George Kinnsley wrote from London, lamenting the death of Ernie Pyle [18 Apr. 1945], and commenting on German cities and soldiers observed first-hand, "Not so long ago I was in Germany with our 17th Airborne Division and got to see a lot of the country and what we are doing to it. The cities are really taking a pasting and some of the soldiers I saw couldn’t fight in the South Carolina home guard. Actually some of them had artificial limbs but even those guys are dangerous behind a machine gun." (18 Apr. 1945).

Another genre of letters represented in this collection demonstrates a common practice of the day: namely an exchange of one or more letters between correspondents who had never met but who shared information about a friend or relative in service. Similar to the phone call offering news of a loved one that soldiers on leave often promised to deliver while home in the U.S., these letters show a striking level of honesty and frankness to be sent to a virtual stranger.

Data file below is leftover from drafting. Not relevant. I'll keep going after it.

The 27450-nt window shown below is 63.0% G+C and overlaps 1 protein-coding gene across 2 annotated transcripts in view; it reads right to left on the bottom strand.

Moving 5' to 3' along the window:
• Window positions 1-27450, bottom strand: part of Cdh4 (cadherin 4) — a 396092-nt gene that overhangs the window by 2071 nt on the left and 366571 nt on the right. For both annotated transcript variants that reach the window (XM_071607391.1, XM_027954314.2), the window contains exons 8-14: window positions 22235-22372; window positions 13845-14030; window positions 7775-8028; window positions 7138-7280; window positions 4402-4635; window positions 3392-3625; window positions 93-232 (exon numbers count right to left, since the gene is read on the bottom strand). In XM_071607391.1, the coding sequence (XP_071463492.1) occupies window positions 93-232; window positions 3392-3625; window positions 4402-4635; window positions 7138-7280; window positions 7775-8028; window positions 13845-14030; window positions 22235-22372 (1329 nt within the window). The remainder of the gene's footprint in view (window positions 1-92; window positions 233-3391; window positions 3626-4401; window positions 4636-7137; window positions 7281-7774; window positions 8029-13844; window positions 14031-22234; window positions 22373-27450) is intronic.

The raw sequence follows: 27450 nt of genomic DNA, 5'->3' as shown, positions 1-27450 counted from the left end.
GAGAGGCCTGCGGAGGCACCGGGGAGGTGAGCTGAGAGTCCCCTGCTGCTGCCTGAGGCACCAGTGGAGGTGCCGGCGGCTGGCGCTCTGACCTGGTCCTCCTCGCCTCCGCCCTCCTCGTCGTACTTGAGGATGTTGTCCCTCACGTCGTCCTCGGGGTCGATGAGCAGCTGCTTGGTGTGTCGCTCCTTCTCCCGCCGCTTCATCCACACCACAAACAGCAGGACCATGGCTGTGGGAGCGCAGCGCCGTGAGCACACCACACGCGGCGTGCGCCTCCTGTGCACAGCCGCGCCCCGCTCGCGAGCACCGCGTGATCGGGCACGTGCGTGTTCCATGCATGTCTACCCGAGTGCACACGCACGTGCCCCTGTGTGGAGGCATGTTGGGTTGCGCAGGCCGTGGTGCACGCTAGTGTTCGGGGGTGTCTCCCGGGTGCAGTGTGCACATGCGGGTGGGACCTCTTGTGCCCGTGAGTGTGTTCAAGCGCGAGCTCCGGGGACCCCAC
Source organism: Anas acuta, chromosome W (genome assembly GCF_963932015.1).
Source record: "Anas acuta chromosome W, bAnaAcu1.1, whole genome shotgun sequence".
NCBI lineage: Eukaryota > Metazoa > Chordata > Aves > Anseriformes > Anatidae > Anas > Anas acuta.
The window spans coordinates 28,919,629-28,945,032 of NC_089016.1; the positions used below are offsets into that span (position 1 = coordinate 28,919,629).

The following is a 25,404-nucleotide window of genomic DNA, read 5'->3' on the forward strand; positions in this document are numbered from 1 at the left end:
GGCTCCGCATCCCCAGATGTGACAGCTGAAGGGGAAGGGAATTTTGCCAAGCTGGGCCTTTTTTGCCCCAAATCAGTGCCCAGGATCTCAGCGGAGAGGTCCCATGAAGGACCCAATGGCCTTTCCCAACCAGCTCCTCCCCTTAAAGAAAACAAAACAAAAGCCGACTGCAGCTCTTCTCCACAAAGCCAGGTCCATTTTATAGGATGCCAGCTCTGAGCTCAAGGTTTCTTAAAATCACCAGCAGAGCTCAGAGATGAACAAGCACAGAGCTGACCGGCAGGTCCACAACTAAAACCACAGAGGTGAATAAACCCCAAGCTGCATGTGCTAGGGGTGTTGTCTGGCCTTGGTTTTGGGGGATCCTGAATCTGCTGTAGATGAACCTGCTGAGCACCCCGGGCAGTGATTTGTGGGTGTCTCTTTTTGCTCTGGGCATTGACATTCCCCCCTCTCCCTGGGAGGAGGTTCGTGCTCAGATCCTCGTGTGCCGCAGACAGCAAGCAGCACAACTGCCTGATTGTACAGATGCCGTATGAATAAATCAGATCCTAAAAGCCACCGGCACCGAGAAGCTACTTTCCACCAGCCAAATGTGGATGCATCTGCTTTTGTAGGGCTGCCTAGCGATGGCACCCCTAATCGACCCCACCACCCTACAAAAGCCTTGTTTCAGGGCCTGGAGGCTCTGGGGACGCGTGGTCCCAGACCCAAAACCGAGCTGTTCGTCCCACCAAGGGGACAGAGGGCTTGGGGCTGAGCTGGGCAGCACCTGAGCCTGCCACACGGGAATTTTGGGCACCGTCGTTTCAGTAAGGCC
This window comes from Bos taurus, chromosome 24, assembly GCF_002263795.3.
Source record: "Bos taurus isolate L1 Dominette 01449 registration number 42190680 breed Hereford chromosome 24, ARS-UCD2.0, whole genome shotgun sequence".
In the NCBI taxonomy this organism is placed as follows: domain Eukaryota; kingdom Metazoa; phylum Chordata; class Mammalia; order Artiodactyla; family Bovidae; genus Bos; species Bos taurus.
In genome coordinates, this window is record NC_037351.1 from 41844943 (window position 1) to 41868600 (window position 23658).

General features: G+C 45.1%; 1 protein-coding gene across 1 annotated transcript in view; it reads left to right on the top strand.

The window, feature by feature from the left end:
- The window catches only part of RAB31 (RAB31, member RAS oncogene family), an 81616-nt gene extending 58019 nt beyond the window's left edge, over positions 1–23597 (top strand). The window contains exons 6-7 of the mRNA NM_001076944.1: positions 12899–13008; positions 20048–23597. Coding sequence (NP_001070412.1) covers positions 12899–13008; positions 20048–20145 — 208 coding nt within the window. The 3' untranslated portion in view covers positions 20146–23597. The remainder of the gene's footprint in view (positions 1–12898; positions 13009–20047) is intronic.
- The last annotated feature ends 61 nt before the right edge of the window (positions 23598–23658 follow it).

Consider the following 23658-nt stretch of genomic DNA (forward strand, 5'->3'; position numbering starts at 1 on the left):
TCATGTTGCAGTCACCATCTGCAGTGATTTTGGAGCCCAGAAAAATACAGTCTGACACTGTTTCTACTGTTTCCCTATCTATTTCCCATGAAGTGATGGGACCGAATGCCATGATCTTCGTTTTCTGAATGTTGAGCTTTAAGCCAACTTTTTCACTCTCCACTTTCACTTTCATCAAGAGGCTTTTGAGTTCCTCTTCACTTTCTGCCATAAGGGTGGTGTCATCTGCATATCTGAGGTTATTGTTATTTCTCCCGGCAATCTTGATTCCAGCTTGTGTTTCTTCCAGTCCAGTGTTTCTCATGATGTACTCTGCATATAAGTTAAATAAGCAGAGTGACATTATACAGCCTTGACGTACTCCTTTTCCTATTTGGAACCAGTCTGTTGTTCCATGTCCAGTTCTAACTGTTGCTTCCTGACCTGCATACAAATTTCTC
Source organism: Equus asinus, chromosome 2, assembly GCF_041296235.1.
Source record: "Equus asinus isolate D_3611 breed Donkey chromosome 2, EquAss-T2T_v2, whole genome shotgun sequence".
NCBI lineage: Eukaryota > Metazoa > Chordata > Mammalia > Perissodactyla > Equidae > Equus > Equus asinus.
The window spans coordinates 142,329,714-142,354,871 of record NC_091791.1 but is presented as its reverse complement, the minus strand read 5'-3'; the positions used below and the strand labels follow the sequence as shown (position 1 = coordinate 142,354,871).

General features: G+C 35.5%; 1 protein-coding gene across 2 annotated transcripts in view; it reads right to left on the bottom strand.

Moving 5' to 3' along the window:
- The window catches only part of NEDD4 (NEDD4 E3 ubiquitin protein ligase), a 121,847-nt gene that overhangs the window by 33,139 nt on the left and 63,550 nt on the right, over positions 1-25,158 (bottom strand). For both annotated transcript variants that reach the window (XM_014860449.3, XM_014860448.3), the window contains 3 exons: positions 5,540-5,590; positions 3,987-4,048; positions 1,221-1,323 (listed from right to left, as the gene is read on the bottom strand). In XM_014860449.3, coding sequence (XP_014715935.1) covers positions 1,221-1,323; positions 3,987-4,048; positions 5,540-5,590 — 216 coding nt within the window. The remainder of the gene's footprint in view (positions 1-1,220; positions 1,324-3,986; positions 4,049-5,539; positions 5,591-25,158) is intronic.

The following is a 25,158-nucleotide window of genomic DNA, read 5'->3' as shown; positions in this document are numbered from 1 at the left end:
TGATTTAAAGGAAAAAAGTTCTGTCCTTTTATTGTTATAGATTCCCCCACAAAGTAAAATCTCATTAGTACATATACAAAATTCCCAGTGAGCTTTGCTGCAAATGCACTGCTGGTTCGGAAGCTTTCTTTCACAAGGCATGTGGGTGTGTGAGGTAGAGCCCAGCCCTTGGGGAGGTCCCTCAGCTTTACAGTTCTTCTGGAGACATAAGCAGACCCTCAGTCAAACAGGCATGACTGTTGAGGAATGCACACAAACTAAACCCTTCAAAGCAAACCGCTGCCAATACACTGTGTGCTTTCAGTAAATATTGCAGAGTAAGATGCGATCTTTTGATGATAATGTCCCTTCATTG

Marie received one such letter, 16 Mar. [1945], from Capt. W.C. Stevenson, who was visiting Lexington, Ky. He opted to write a letter conveying news of Oliver rather than the phone call he had promised, "When I left the Philippines last month, Ollie sent word… to be sure and call you. So naturally I intended doing so but it seems long distance calls are over so quickly and usually both parties think of things to say after the receiver has been put down. So I thought I would drop you a note instead but if this doesn’t suffice…write for any more information."